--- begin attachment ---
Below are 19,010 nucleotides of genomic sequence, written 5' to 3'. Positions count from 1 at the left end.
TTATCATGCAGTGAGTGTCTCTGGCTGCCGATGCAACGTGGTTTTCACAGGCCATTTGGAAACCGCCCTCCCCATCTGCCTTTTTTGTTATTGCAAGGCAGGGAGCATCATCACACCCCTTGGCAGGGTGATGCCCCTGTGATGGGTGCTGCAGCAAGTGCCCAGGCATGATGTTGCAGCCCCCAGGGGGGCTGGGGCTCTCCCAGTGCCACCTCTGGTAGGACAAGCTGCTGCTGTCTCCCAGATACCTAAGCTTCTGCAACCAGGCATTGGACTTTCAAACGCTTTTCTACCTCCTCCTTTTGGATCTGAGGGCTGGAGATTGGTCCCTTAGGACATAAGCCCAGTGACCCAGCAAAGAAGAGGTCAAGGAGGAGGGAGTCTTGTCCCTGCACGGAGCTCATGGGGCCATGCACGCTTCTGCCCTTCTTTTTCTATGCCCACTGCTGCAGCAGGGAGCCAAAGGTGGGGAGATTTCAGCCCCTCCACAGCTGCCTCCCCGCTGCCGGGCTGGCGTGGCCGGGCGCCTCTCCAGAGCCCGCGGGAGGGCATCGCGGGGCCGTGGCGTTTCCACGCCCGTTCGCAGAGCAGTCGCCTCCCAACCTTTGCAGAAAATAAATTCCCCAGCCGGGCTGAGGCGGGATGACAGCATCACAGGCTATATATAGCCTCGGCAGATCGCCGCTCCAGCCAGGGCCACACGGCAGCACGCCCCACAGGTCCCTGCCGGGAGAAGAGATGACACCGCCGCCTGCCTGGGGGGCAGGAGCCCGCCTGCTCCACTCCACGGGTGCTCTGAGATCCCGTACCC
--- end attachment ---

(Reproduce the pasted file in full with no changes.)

Below are 19,010 nucleotides of genomic sequence, written 5' to 3'. Positions count from 1 at the left end.
TTATCATGCAGTGAGTGTCTCTGGCTGCCGATGCAACGTGGTTTTCACAGGCCATTTGGAAACCGCCCTCCCCATCTGCCTTTTTTGTTATTGCAAGGCAGGGAGCATCATCACACCCCTTGGCAGGGTGATGCCCCTGTGATGGGTGCTGCAGCAAGTGCCCAGGCATGATGTTGCAGCCCCCAGGGGGGCTGGGGCTCTCCCAGTGCCACCTCTGGTAGGACAAGCTGCTGCTGTCTCCCAGATACCTAAGCTTCTGCAACCAGGCATTGGACTTTCAAACGCTTTTCTACCTCCTCCTTTTGGATCTGAGGGCTGGAGATTGGTCCCTTAGGACATAAGCCCAGTGACCCAGCAAAGAAGAGGTCAAGGAGGAGGGAGTCTTGTCCCTGCACGGAGCTCATGGGGCCATGCACGCTTCTGCCCTTCTTTTTCTATGCCCACTGCTGCAGCAGGGAGCCAAAGGTGGGGAGATTTCAGCCCCTCCACAGCTGCCTCCCCGCTGCCGGGCTGGCGTGGCCGGGCGCCTCTCCAGAGCCCGCGGGAGGGCATCGCGGGGCCGTGGCGTTTCCACGCCCGTTCGCAGAGCAGTCGCCTCCCAACCTTTGCAGAAAATAAATTCCCCAGCCGGGCTGAGGCGGGATGACAGCATCACAGGCTATATATAGCCTCGGCAGATCGCCGCTCCAGCCAGGGCCACACGGCAGCACGCCCCACAGGTCCCTGCCGGGAGAAGAGATGACACCGCCGCCTGCCTGGGGGGCAGGAGCCCGCCTGCTCCACTCCACGGGTGCTCTGAGATCCCGTACCC